Miriam, the biological sister of Moses, was offended he had married a black woman of Ethiopia.

Miriam shared that bitterness with their brother, Aaron.

Out of the bitterness caused by the prejudice in their heart, Aaron and Miriam became critical and judgmental of Moses. They spoke about him in a demeaning way as a leader and they claimed equal status and equal authority.

God dealt with their racial prejudice severely (Numbers 12:1-16).

What is the New Testament view of color and race?

The Apostle Paul was in Athens on his second missionary journey when he was invited by some the philosophers to speak at the Areopagus.

In his address to these humanists the Apostle pointed out among the many deities of the Athenians on display was an altar “to the unknown god.”

He explained, the God for which they were searching was Almighty God, “who made the world and everything in it, since He is Lord of heaven and earth, does not dwell in temples made with hands.”

The Apostle then made this profound statement:

“And He has made from one blood every nation of men to dwell on all the face of the earth, and has determined their preappointed times and the boundaries of their dwellings…” (Acts 17:22-28).

The Apostle was referencing the Old Testament narrative.

All of mankind are of the same blood because we are of the same parentage.

Every human being, regardless of color or race, stands equal in worth and value in the sight of God.

“For you are all sons of God through faith in Christ Jesus. For as many of you as were baptized into Christ have put on Christ. There is neither Jew nor Greek, there is neither slave nor free, there is neither male nor female; for you are all one in Christ Jesus” (Galatians 3:26-28; Colossians 3:9-11; Revelation 5:9-10).

What is the Biblical conclusion?

Every human being has the same original parents in Adam and Eve and through Noah and his family.

We are all related.

God has your parentage, your skin color, and your nationality written in His book from the foundation of the world (Psalm 139:13-17).

The Holy Scriptures have the only basis for reconciliation.

All men and woman are sinners from birth. Stereotypes and racial profiling have their origin in the sinful heart of mankind.

Bigotry is a sin that fosters from bitterness in the heart of a man or woman.

We must not be blind to the sinfulness of racial prejudice and to the politicizing of it. Only the redemptive work of Jesus Christ can transform a sinful heart.

The Apostle Paul wrote in 2 Corinthians 5:17-2,

"Therefore, if anyone is in Christ, he is a new creation; old things have passed away; behold, all things have become new. Now all things are of God, who has reconciled us to Himself through Jesus Christ, and has given us the ministry of reconciliation, that is, that God was in Christ reconciling the world to Himself, not imputing their trespasses to them, and has committed to us the word of reconciliation." (NKJV).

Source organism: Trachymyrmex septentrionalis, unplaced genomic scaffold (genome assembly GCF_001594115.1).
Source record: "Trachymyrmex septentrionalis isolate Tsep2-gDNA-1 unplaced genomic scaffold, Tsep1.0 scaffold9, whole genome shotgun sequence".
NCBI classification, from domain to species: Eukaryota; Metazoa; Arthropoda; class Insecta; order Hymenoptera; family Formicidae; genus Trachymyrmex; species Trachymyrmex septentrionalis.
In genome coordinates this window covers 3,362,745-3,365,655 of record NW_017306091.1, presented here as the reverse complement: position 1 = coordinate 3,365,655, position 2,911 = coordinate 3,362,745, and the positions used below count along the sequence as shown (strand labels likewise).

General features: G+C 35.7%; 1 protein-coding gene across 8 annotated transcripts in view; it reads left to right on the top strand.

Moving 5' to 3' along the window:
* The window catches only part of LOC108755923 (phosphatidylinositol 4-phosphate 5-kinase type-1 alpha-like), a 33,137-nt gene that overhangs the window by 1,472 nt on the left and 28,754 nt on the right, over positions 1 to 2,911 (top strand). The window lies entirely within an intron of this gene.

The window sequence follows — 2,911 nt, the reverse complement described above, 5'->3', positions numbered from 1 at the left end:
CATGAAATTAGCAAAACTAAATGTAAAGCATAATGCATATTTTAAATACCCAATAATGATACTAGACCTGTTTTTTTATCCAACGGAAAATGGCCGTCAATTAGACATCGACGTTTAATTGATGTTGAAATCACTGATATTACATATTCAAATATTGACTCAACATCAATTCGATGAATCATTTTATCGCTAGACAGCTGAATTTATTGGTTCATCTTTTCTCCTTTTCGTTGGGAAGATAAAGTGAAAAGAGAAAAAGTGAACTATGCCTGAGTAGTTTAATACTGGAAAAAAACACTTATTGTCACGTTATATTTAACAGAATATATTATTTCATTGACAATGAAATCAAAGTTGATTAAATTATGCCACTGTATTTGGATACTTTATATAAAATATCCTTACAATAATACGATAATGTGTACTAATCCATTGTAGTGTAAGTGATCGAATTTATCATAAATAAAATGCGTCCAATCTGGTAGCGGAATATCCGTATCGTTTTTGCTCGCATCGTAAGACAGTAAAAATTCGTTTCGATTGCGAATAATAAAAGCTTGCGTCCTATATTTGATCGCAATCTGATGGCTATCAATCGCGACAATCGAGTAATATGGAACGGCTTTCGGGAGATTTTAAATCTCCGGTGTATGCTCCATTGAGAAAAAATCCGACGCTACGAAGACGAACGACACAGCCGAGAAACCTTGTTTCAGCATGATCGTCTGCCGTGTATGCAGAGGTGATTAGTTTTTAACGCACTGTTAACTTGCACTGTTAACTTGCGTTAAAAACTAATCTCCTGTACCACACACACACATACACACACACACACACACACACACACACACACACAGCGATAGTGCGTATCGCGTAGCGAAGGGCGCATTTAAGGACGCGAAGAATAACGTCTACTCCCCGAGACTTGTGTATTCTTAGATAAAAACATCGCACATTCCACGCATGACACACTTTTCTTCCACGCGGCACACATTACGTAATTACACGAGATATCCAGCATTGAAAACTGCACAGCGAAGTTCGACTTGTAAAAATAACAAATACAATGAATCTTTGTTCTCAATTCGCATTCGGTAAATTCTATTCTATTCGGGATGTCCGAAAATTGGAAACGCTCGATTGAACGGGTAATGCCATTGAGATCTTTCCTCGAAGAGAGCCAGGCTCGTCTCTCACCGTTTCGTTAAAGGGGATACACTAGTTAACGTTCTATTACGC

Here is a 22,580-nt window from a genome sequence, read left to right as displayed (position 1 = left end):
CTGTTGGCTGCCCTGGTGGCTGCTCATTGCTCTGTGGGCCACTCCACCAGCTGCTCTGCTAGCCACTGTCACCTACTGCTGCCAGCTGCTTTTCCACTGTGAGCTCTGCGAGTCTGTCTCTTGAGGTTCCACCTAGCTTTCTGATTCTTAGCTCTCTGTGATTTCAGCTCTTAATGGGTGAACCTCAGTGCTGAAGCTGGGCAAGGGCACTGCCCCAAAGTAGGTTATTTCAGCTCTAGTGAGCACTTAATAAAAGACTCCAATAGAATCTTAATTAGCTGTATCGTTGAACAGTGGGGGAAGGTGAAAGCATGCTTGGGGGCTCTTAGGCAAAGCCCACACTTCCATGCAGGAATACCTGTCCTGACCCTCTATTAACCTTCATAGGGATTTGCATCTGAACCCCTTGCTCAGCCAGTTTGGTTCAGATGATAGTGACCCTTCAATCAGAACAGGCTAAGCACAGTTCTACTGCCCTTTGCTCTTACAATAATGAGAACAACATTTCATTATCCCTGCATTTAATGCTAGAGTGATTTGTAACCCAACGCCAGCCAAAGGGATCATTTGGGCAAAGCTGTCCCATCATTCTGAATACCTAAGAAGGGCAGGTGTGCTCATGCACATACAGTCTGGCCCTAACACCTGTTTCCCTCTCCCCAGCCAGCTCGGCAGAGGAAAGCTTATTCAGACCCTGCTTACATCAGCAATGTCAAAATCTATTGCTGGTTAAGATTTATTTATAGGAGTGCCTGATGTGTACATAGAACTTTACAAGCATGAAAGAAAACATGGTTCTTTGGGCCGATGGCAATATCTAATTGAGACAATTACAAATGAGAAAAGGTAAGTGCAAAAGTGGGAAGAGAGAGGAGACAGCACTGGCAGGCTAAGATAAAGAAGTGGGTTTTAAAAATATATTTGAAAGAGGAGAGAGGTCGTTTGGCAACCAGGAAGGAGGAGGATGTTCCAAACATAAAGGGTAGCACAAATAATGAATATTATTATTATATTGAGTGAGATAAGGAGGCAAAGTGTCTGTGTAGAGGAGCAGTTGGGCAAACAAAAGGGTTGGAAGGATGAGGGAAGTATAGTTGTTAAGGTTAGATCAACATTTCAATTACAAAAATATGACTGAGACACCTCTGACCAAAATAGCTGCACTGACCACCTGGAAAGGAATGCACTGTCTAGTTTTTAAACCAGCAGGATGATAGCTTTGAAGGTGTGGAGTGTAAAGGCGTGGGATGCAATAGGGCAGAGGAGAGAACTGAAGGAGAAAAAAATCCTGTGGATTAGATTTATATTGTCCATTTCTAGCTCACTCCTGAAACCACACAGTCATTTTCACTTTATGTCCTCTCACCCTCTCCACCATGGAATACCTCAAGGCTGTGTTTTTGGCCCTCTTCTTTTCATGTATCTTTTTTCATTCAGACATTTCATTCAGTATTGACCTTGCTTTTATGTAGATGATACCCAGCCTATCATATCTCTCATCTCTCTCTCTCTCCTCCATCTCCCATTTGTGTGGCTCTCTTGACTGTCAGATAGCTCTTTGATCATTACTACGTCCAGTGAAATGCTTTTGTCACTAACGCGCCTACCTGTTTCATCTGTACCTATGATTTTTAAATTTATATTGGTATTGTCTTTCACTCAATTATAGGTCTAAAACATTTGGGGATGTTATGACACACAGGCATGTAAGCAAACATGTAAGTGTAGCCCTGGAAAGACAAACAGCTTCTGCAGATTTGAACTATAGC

The ministry of reconciliation has been imparted to every disciple of Jesus Christ when they are born again.

The Holy Spirit deposits in their heart the word of reconciliation.

Based upon what foundation?

The creation of a new person by the renewing and regeneration of the Holy Spirit (Titus 3:5) in which they are given a new heart that is made in the righteousness of Jesus Christ (2Corinthians 5:21).

Bigotry and racial prejudice have no place in a righteous heart. Indeed, the righteous heart is an instrument of God for healing and reconciliation.

The born again child of God must choose to love every person and see every person as family, regardless of color.

We are not color blind.

We see color and acknowledge the differences and the differences in the culture of each color.

We choose to honor, respect, value and celebrate our differences.

We believe the best about every person.

We acknowledge we are all family because we have the same Creator, the same Heavenly Father, and the same Redeemer.


More articles:

A Biblical Answer to Black Lives Matter

How the Church Should Respond to Racial Division

America Needs Reconciliation


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More about Pastor Dean

About Dean

Dr. F. Dean Hackett has served in full-time Christian ministry since October 1971. He has ministered throughout the United States, Canada and Europe, serving as pastor, conference speaker and mentor. He has planted four churches, assisted in planting 15 others and currently serves as lead pastor of Living Faith Church in Hermiston, Oregon. Dr. Hackett founded Spirit Life Ministries International in 2001 to facilitate ministries in Croatia and Bosnia Herzegovina and to open a training center for workers in those nations.